2. Inlay. Artisans inlay their carvings with the brown skin of the tagua nut, which is first ground into a fine powder, then mixed with super glue and reapplied to the carving's recesses.
3. Fermentation. Fermented tagua is yellow to chocolate in color and produced when unpeeled tagua is left in the rain to ferment. This rots the shell and discolors the tagua nut inside.
4. Burning. Sometimes burning, particularly in jewelry, is accomplished with a wood burning tool. This turns the tagua black and allows the artisan to etch designs into the tagua.
5. Dying. Many of our tagua nut beads are dyed. The tagua is placed in boiling water with the dye and the nut soaks in the color. Many of these colors are achieved through the use of natural plant-based dyes.
Some artisans also paint or stain their pieces, but we feel these techniques detract from the overall piece by covering up the tagua's natural beauty. As such, all of our colors are achieved using one of the methods mentioned above. It's also important to note that, like animal ivory, most tagua will darken or antique over time, although the rate of discoloration seems related to the nut's moisture content. For example, tagua carvings that haven't been through the final drying phase yellow more rapidly than completely dried pieces, while exposure to sunlight speeds up discoloration.
Naya Nayon, an Ecuador-based NGO, counters poverty and deforestation by creating new jobs that depend on conservation and responsible forest management. To accomplish this goal, the company works with 23 local artisans to create figurines, jewelry and ornaments from tagua nuts. These nuts grow year-round in Ecuador and can be harvested without detriment to the rainforest. Naya Nayon gives its artisans all the training, tools and materials they need to work from home, and then manages work distribution from the organizations main office to make sure orders are fairly distributed.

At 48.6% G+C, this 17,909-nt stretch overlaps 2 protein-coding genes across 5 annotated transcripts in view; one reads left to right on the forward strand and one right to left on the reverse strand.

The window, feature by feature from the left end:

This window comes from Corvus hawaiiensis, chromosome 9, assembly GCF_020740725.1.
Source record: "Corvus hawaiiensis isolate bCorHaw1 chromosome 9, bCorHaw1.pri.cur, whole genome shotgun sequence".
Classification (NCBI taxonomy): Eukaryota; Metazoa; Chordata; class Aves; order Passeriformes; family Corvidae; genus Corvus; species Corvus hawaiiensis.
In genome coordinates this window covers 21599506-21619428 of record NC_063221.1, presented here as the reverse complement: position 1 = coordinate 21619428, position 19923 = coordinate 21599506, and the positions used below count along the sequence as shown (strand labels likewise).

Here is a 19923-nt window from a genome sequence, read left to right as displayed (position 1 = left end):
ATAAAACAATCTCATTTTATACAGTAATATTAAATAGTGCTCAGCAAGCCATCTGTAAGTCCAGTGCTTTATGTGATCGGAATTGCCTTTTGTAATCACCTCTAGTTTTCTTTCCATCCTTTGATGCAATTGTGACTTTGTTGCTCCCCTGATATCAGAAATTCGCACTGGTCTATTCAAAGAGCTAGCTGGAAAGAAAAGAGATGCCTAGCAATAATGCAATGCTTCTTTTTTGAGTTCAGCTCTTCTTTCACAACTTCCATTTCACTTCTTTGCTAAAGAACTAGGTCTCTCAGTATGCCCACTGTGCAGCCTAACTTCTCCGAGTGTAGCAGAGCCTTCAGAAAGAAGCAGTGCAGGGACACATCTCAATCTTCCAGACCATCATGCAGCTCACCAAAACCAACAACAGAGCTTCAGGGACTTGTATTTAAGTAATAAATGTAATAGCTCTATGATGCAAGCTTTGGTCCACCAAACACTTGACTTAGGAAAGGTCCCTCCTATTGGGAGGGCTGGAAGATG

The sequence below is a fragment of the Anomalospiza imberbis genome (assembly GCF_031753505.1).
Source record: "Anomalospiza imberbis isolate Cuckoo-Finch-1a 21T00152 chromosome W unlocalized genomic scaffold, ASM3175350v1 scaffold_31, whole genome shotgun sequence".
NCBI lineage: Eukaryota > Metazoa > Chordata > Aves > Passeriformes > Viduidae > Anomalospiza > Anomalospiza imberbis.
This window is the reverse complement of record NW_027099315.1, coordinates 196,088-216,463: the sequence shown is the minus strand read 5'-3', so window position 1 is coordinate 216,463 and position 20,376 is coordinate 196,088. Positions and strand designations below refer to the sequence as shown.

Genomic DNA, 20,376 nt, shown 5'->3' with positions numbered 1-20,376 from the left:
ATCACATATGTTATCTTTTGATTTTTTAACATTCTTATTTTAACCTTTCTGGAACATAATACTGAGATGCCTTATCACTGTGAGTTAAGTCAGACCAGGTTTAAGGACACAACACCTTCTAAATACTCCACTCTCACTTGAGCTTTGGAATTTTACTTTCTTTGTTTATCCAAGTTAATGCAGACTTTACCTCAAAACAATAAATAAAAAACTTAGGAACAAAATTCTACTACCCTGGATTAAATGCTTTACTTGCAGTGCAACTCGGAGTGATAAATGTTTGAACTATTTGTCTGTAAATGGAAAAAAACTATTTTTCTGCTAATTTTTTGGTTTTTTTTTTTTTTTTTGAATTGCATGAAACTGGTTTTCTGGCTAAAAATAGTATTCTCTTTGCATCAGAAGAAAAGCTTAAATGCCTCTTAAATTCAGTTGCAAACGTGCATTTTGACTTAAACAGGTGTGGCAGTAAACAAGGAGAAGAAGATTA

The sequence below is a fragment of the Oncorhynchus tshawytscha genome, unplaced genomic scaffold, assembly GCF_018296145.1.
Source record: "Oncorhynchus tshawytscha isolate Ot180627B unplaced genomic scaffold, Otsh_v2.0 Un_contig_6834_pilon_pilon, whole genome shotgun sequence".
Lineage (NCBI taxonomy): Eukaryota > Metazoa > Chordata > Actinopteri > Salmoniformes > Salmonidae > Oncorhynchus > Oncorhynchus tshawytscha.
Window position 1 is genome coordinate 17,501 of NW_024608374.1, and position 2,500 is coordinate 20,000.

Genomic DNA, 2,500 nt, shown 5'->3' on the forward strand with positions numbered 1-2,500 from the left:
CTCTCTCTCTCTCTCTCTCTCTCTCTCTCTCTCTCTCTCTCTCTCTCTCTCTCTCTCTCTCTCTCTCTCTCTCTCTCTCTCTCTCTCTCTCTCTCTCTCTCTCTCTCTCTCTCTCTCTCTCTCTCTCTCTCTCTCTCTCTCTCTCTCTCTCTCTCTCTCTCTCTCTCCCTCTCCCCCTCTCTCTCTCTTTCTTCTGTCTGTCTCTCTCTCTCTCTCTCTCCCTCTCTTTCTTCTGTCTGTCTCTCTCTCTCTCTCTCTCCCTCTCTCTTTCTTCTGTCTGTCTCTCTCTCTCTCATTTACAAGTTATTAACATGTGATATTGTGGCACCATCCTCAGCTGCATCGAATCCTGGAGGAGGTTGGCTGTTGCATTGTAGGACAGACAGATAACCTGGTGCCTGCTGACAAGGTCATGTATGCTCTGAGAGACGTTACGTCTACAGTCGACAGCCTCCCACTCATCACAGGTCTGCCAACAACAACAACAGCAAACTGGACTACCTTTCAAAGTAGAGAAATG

Naya Nayon's artisans work in home-based workshops throughout the country. Within each workshop, which is usually attached to an artisan's home, one artisan serves as the leader/manager and hires family members and friends to help produce products. New artisans begin by sanding and polishing figurines made by the more experienced artisans, and then gradually progress into the more complicated aspects of the craft, such as detailing, burning/coloring, and finally shaping the crude form of the nut. As demand and production increases, more artisans are invited to join the workshop. When the workshop grows to about 8 people, an experienced worker leaves to form a new workshop and train new artisans, and the cycle of learning continues.
Despite their humble backgrounds, many of Naya Nayon's artisans are highly educated with university degrees in engineering, law, business, and medicine. Unfortunately, Ecuador's shaky economy means jobs are scarce, even for highly-qualified professionals. Thankfully, Tagua nut carving has emerged as a sustainable alternative and is often the primary source of income for an artisan's family.